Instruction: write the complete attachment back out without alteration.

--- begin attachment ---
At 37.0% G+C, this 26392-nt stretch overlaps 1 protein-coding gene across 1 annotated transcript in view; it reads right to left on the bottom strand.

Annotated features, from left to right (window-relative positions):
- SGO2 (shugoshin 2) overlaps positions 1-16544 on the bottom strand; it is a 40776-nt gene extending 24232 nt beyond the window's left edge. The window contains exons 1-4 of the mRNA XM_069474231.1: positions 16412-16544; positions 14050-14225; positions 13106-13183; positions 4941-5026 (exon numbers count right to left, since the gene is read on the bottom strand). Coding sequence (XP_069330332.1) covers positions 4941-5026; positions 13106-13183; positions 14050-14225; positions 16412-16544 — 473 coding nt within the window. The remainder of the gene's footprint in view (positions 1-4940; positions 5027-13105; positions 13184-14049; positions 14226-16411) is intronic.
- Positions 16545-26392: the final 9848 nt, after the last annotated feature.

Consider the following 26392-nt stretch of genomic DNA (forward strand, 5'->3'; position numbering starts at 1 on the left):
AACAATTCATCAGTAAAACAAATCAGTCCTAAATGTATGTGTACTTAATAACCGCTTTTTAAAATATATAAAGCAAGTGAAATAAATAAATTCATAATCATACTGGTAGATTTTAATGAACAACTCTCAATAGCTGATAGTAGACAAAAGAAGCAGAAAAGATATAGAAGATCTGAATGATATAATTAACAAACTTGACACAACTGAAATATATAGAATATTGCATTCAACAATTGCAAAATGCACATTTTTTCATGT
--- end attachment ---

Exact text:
At 37.0% G+C, this 26392-nt stretch overlaps 1 protein-coding gene across 1 annotated transcript in view; it reads right to left on the bottom strand.

Annotated features, from left to right (window-relative positions):
- SGO2 (shugoshin 2) overlaps positions 1-16544 on the bottom strand; it is a 40776-nt gene extending 24232 nt beyond the window's left edge. The window contains exons 1-4 of the mRNA XM_069474231.1: positions 16412-16544; positions 14050-14225; positions 13106-13183; positions 4941-5026 (exon numbers count right to left, since the gene is read on the bottom strand). Coding sequence (XP_069330332.1) covers positions 4941-5026; positions 13106-13183; positions 14050-14225; positions 16412-16544 — 473 coding nt within the window. The remainder of the gene's footprint in view (positions 1-4940; positions 5027-13105; positions 13184-14049; positions 14226-16411) is intronic.
- Positions 16545-26392: the final 9848 nt, after the last annotated feature.

Consider the following 26392-nt stretch of genomic DNA (forward strand, 5'->3'; position numbering starts at 1 on the left):
AACAATTCATCAGTAAAACAAATCAGTCCTAAATGTATGTGTACTTAATAACCGCTTTTTAAAATATATAAAGCAAGTGAAATAAATAAATTCATAATCATACTGGTAGATTTTAATGAACAACTCTCAATAGCTGATAGTAGACAAAAGAAGCAGAAAAGATATAGAAGATCTGAATGATATAATTAACAAACTTGACACAACTGAAATATATAGAATATTGCATTCAACAATTGCAAAATGCACATTTTTTCATGT